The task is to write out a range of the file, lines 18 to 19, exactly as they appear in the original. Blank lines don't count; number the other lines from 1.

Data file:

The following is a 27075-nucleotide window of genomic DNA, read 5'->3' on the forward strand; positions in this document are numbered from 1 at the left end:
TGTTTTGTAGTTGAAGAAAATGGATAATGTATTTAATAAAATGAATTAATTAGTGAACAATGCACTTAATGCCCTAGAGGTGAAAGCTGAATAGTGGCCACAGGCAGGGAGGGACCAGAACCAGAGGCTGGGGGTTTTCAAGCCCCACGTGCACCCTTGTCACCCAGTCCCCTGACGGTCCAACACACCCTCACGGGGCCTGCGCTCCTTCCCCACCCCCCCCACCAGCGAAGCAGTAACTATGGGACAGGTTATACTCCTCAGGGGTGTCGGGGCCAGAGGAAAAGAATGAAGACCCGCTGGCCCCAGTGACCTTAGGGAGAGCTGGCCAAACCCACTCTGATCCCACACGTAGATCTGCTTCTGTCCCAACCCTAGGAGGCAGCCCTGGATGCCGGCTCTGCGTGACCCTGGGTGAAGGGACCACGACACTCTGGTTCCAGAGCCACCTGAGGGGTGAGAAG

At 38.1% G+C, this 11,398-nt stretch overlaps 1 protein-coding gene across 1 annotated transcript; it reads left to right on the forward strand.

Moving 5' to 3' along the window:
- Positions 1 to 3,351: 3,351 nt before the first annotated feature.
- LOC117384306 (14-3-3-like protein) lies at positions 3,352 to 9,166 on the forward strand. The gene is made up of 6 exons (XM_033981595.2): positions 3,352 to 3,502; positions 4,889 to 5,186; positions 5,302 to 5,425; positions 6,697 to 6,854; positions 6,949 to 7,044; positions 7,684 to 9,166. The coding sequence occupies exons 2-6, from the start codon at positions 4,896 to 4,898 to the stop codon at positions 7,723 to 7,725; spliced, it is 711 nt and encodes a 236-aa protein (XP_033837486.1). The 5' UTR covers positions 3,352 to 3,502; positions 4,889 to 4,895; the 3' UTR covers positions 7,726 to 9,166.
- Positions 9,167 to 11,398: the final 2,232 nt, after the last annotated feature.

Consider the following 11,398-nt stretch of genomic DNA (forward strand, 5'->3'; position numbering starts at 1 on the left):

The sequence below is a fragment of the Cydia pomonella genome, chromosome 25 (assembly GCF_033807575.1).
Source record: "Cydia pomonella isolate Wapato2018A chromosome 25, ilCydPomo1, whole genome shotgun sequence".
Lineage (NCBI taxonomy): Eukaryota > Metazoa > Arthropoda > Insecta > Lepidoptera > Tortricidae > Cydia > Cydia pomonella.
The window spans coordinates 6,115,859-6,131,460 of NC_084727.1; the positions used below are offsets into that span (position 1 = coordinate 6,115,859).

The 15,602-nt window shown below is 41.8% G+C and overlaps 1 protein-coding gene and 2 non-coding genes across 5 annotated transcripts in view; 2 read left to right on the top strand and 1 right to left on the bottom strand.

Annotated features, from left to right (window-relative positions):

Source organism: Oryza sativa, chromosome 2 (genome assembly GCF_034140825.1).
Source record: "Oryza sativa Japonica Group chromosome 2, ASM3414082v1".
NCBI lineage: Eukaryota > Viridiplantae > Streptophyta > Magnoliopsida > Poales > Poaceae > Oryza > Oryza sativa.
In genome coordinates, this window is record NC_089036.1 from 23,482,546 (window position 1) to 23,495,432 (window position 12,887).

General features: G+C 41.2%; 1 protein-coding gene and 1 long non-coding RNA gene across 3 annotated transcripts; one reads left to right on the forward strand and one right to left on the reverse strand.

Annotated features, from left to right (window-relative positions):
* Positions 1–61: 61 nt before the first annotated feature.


In genome coordinates, this window is record NC_089036.1 from 23,482,546 (window position 1) to 23,495,432 (window position 12,887).

General features: G+C 41.2%; 1 protein-coding gene and 1 long non-coding RNA gene across 3 annotated transcripts; one reads left to right on the forward strand and one right to left on the reverse strand.